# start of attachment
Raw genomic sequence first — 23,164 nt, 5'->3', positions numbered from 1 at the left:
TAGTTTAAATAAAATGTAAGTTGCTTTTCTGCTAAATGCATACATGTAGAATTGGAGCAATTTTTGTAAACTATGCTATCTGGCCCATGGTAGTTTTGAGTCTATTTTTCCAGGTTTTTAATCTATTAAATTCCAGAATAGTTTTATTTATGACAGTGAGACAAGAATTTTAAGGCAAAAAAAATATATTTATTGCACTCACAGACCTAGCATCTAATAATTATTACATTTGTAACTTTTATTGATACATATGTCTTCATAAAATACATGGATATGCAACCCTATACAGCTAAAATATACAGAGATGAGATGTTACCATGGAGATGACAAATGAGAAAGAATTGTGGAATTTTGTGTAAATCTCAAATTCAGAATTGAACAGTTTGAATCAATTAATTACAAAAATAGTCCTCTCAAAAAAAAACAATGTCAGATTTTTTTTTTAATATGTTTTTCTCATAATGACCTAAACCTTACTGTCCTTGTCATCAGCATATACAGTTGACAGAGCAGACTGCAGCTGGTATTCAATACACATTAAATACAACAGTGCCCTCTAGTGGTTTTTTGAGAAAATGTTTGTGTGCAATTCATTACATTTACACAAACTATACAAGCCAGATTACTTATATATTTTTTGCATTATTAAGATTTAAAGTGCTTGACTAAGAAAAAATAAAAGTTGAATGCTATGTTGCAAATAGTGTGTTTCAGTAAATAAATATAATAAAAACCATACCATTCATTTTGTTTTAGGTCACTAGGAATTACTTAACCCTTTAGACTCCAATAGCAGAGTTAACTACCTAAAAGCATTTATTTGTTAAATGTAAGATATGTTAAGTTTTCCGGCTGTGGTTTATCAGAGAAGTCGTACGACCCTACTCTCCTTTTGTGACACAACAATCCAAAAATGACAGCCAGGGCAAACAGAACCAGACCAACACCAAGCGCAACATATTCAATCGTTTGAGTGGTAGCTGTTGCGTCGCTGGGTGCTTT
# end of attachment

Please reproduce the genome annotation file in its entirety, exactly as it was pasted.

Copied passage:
Raw genomic sequence first — 23,164 nt, 5'->3', positions numbered from 1 at the left:
TAGTTTAAATAAAATGTAAGTTGCTTTTCTGCTAAATGCATACATGTAGAATTGGAGCAATTTTTGTAAACTATGCTATCTGGCCCATGGTAGTTTTGAGTCTATTTTTCCAGGTTTTTAATCTATTAAATTCCAGAATAGTTTTATTTATGACAGTGAGACAAGAATTTTAAGGCAAAAAAAATATATTTATTGCACTCACAGACCTAGCATCTAATAATTATTACATTTGTAACTTTTATTGATACATATGTCTTCATAAAATACATGGATATGCAACCCTATACAGCTAAAATATACAGAGATGAGATGTTACCATGGAGATGACAAATGAGAAAGAATTGTGGAATTTTGTGTAAATCTCAAATTCAGAATTGAACAGTTTGAATCAATTAATTACAAAAATAGTCCTCTCAAAAAAAAACAATGTCAGATTTTTTTTTTAATATGTTTTTCTCATAATGACCTAAACCTTACTGTCCTTGTCATCAGCATATACAGTTGACAGAGCAGACTGCAGCTGGTATTCAATACACATTAAATACAACAGTGCCCTCTAGTGGTTTTTTGAGAAAATGTTTGTGTGCAATTCATTACATTTACACAAACTATACAAGCCAGATTACTTATATATTTTTTGCATTATTAAGATTTAAAGTGCTTGACTAAGAAAAAATAAAAGTTGAATGCTATGTTGCAAATAGTGTGTTTCAGTAAATAAATATAATAAAAACCATACCATTCATTTTGTTTTAGGTCACTAGGAATTACTTAACCCTTTAGACTCCAATAGCAGAGTTAACTACCTAAAAGCATTTATTTGTTAAATGTAAGATATGTTAAGTTTTCCGGCTGTGGTTTATCAGAGAAGTCGTACGACCCTACTCTCCTTTTGTGACACAACAATCCAAAAATGACAGCCAGGGCAAACAGAACCAGACCAACACCAAGCGCAACATATTCAATCGTTTGAGTGGTAGCTGTTGCGTCGCTGGGTGCTTT